By Taylor O’Bannon, Matt Krug and Michelle Danyluk
In December 2021, the Food and Drug Administration (FDA) released its proposed changes to the Food Safety Modernization Act (FSMA) Produce Safety Rule (PSR) Subpart E, which covers agricultural water. Compliance with the requirements of Subpart E has been delayed, since December 2019, to allow FDA adequate time to identify more appropriate risk-reduction strategies for managing agricultural water quality. These changes result from stakeholder concerns about the complexity and practical implementation in the original rule, as well as outbreak investigation results where irrigation water met the current microbial water quality standards.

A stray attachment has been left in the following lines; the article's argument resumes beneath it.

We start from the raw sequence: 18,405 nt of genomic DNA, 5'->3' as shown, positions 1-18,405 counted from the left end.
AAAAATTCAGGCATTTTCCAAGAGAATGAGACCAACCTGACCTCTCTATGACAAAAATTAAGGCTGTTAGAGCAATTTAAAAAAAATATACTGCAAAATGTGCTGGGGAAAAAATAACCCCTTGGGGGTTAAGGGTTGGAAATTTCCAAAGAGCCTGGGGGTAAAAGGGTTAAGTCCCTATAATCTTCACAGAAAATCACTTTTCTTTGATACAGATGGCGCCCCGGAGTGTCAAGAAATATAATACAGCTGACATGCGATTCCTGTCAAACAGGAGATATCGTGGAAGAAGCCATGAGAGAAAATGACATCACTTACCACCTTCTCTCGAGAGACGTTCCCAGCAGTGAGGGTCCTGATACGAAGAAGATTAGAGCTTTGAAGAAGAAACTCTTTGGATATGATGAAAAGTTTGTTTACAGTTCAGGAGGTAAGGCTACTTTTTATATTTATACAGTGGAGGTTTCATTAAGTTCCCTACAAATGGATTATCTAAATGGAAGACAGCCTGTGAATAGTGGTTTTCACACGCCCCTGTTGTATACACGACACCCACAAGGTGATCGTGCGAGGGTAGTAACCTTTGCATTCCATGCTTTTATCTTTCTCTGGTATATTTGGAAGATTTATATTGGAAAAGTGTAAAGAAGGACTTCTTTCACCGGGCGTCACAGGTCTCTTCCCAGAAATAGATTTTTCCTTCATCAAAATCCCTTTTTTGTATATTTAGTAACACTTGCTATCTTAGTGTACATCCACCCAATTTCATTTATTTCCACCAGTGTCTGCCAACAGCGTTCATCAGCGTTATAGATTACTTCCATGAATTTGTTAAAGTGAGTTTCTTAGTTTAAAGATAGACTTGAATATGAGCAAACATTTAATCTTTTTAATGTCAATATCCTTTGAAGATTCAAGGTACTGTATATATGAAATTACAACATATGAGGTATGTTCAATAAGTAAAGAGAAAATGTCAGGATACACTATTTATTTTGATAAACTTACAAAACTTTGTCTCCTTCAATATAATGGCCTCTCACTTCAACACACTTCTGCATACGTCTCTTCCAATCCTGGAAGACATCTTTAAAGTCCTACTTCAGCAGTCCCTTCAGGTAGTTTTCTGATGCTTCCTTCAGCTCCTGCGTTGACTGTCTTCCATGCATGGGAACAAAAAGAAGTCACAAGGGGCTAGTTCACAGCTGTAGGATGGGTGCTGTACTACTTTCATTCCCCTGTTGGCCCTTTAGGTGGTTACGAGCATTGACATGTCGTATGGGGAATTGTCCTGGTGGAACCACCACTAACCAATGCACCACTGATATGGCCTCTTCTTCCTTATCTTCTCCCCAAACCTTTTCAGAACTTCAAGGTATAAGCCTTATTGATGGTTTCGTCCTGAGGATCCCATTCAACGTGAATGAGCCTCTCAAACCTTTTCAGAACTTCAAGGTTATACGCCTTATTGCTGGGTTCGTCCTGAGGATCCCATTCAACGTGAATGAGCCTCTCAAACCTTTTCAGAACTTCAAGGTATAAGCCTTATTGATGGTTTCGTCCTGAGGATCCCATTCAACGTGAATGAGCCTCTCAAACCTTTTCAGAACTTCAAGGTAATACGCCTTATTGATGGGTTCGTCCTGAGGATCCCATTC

The proposed changes to Subpart E focus solely on preharvest agricultural water and make no changes to the requirements of water used for harvest and postharvest activities. If finalized, the proposed rule would replace the microbial water quality profile and testing criteria with a systems-based, preharvest agricultural water assessment. The assessment intends to take a more individualized approach to identify and reduce preharvest water-quality risks.
This assessment significantly builds upon the current requirement that water sources and distribution systems must be inspected at least annually and be kept free of debris, trash, domesticated animals and other hazards. It requires growers look beyond the farm gate. A major focus is on activities being done on adjacent lands. Testing for fecal indicator bacteria is not specifically required in what has been proposed; however, testing can be used to help inform the assessment.